Pachysphinx modesta USGS, the Modest Sphinx or Poplar Sphinx

Larvae feed on poplars and cottonwood.

Paonias excaecata common, the Blinded Sphinx

Larvae accept willows, birches, and cherries. I have also found them in the wild on oak in eastern Canada. generally more eastern species

Paonias myops present, Small-eyed Sphinx: Named for small eye-spot in hindwing, this moth has wide distribution; probably common in Ontario. I regularly see them on Prince Edward Island, and they are reported as far south as Florida.

Smerinthus cerisyi common, Cerisyi's Sphinx: found in southern regions of all Canadian provinces and in northern border states. One-eyed sphinx is also found in US eastward of Continental Divide. Common on P.E.I..

Smerinthus jamaicensis present, Twin-spotted Sphinx: Larvae feed upon many forest trees including birches and cherries, but are expecially fond of poplars and willows. Red markings on sides vary greatly from specimen to specimen.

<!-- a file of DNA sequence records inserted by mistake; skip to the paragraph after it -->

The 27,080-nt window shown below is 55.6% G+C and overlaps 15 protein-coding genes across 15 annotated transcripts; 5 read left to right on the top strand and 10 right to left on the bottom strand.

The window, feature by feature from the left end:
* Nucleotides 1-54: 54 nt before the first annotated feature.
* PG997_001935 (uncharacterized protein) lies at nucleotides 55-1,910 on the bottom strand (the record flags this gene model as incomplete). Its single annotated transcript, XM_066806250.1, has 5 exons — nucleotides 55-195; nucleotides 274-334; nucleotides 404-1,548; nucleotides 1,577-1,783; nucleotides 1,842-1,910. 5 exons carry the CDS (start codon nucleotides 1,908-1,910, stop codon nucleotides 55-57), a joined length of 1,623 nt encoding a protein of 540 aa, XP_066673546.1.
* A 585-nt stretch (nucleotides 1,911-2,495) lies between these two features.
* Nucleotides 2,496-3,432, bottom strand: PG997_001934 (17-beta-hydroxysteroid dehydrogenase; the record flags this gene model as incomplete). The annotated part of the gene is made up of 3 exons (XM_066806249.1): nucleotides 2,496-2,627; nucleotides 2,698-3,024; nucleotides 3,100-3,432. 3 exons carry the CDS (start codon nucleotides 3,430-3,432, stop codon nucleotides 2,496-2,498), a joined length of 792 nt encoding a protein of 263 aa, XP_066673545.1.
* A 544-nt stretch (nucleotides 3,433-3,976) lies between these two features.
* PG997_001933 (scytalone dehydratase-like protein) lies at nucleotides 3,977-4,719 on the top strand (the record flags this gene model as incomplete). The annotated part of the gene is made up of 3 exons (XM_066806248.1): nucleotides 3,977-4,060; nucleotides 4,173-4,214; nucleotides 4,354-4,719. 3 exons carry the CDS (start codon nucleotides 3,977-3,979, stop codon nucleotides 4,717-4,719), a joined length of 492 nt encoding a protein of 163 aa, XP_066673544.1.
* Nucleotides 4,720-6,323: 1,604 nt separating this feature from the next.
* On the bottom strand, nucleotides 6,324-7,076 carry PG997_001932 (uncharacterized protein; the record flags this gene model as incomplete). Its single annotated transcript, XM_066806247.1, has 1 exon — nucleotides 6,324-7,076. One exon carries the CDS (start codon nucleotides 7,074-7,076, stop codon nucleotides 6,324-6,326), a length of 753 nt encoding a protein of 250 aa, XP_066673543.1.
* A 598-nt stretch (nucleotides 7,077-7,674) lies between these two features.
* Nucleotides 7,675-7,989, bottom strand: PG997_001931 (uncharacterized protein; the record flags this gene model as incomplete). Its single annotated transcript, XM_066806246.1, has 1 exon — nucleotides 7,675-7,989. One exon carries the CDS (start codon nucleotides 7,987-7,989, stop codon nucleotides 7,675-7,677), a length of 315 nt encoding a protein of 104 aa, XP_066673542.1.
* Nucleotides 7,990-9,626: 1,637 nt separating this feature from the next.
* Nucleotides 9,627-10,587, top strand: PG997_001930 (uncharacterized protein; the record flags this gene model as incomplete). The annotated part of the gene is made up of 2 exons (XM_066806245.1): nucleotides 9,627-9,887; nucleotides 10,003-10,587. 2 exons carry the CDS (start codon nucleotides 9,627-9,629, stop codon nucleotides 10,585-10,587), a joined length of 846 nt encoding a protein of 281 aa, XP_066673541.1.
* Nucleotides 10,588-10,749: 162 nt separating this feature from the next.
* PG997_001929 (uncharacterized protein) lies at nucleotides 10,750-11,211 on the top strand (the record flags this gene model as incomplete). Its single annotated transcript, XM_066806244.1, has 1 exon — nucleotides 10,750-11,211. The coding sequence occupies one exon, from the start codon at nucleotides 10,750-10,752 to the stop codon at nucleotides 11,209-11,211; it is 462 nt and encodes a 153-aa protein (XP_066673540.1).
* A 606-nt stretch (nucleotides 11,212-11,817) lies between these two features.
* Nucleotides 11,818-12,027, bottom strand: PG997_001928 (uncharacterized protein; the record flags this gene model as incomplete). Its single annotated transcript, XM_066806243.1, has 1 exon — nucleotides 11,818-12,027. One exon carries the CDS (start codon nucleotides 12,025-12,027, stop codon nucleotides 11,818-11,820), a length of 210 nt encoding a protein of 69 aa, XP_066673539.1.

Macroglossinae subfamily

Dilophonotini tribe:

See Hemaris comparison to help distinguish the next three species.

Hemaris thysbe common, Hummingbird Clearwing: Also an orangey-pink prepupal form. Lateral line runs from S1 to the blue horn. Hemaris thysbe larvae feed on viburnum and related plants. generally more eastern species

Hemaris diffinis common, Snowberry Clearwing or Bumblebee Moth: Snowberry (Symphoricarpos), honeysuckle (Lonicera), Coralberry, viburnums, Blue Dogbane (Apocynum) dwarf bush honeysuckle (Diervilla lonicera). Horn: black with yellow base.

Hemaris gracilis present, the Slender Clearwing or Graceful Clearwing

This day-flying moth is less common.

Philampelini tribe:

Eumorpha achemon present, Achemon Sphinx: Grape (Vitis), Virginia Creeper (Parthenocissus quinquefolia) ather vines/ivies (Ampelopsis). Mature larvae occur in many colours: light green; tan/brown; orangey. Note six "segmented" oblique lines. Immatures are often pinkish-red with long, curved anal horns.

Eumorpha achemon fourth instar, Windham Centre, Norfolk County, July 27, 2011, Lynda Amorim

Eumorpha pandorus common, Pandorus Sphinx: If you have Grape or Virginia Creeper nearby, then you might encounter this species. Note five large white ovals. Orangey-brown and green forms.

Eumorpha pandorus fifth instars on Engelmans's Ivy, August 1, 2011, Kingston, Gayle Beauregard.
Eumorpha pandorus green fifth instar, Mississauga, Peel Region, August 21, 2014, Caymen Vieira.

Macroglossini tribe: